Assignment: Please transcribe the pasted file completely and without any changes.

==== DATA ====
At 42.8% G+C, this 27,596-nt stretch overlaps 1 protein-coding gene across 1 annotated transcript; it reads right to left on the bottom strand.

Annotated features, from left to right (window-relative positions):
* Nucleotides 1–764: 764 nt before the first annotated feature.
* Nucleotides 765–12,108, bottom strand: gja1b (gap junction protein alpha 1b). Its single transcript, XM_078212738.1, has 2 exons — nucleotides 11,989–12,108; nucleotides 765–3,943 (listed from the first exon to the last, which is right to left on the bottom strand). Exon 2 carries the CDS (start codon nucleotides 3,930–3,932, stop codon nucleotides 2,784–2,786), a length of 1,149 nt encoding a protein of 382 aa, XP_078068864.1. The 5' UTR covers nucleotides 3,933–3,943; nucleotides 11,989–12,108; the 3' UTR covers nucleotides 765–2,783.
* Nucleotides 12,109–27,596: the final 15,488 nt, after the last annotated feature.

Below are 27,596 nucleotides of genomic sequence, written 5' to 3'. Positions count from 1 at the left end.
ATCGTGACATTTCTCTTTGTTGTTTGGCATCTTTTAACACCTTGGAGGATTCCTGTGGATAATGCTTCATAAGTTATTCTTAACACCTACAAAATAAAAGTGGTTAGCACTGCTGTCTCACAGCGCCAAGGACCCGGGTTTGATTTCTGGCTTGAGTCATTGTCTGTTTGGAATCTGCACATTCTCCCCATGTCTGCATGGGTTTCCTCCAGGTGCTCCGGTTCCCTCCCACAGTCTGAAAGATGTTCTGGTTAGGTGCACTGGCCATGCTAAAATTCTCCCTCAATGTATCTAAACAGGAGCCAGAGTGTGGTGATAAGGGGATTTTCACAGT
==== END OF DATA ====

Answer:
At 42.8% G+C, this 27,596-nt stretch overlaps 1 protein-coding gene across 1 annotated transcript; it reads right to left on the bottom strand.

Annotated features, from left to right (window-relative positions):
* Nucleotides 1–764: 764 nt before the first annotated feature.
* Nucleotides 765–12,108, bottom strand: gja1b (gap junction protein alpha 1b). Its single transcript, XM_078212738.1, has 2 exons — nucleotides 11,989–12,108; nucleotides 765–3,943 (listed from the first exon to the last, which is right to left on the bottom strand). Exon 2 carries the CDS (start codon nucleotides 3,930–3,932, stop codon nucleotides 2,784–2,786), a length of 1,149 nt encoding a protein of 382 aa, XP_078068864.1. The 5' UTR covers nucleotides 3,933–3,943; nucleotides 11,989–12,108; the 3' UTR covers nucleotides 765–2,783.
* Nucleotides 12,109–27,596: the final 15,488 nt, after the last annotated feature.

Below are 27,596 nucleotides of genomic sequence, written 5' to 3'. Positions count from 1 at the left end.
ATCGTGACATTTCTCTTTGTTGTTTGGCATCTTTTAACACCTTGGAGGATTCCTGTGGATAATGCTTCATAAGTTATTCTTAACACCTACAAAATAAAAGTGGTTAGCACTGCTGTCTCACAGCGCCAAGGACCCGGGTTTGATTTCTGGCTTGAGTCATTGTCTGTTTGGAATCTGCACATTCTCCCCATGTCTGCATGGGTTTCCTCCAGGTGCTCCGGTTCCCTCCCACAGTCTGAAAGATGTTCTGGTTAGGTGCACTGGCCATGCTAAAATTCTCCCTCAATGTATCTAAACAGGAGCCAGAGTGTGGTGATAAGGGGATTTTCACAGT